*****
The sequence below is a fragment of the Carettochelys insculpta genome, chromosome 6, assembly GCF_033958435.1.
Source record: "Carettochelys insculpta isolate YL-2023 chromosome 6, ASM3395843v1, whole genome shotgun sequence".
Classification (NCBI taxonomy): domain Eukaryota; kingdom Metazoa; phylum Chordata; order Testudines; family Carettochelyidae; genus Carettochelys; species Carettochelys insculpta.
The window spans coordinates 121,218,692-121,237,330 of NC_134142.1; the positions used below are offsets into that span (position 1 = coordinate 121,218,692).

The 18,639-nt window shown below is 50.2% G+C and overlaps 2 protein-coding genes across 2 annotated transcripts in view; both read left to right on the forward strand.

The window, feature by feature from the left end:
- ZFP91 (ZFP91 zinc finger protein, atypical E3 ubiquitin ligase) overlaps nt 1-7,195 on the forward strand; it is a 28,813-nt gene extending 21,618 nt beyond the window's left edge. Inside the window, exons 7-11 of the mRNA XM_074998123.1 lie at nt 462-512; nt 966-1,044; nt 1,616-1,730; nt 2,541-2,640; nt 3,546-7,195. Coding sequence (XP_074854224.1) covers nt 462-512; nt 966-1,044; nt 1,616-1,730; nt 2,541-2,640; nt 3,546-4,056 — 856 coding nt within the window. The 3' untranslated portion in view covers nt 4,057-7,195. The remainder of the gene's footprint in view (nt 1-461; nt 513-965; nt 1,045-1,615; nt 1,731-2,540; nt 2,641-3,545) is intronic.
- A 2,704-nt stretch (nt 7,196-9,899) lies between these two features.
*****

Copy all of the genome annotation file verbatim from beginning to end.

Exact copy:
The sequence below is a fragment of the Carettochelys insculpta genome, chromosome 6, assembly GCF_033958435.1.
Source record: "Carettochelys insculpta isolate YL-2023 chromosome 6, ASM3395843v1, whole genome shotgun sequence".
Classification (NCBI taxonomy): domain Eukaryota; kingdom Metazoa; phylum Chordata; order Testudines; family Carettochelyidae; genus Carettochelys; species Carettochelys insculpta.
The window spans coordinates 121,218,692-121,237,330 of NC_134142.1; the positions used below are offsets into that span (position 1 = coordinate 121,218,692).

The 18,639-nt window shown below is 50.2% G+C and overlaps 2 protein-coding genes across 2 annotated transcripts in view; both read left to right on the forward strand.

The window, feature by feature from the left end:
- ZFP91 (ZFP91 zinc finger protein, atypical E3 ubiquitin ligase) overlaps nt 1-7,195 on the forward strand; it is a 28,813-nt gene extending 21,618 nt beyond the window's left edge. Inside the window, exons 7-11 of the mRNA XM_074998123.1 lie at nt 462-512; nt 966-1,044; nt 1,616-1,730; nt 2,541-2,640; nt 3,546-7,195. Coding sequence (XP_074854224.1) covers nt 462-512; nt 966-1,044; nt 1,616-1,730; nt 2,541-2,640; nt 3,546-4,056 — 856 coding nt within the window. The 3' untranslated portion in view covers nt 4,057-7,195. The remainder of the gene's footprint in view (nt 1-461; nt 513-965; nt 1,045-1,615; nt 1,731-2,540; nt 2,641-3,545) is intronic.
- A 2,704-nt stretch (nt 7,196-9,899) lies between these two features.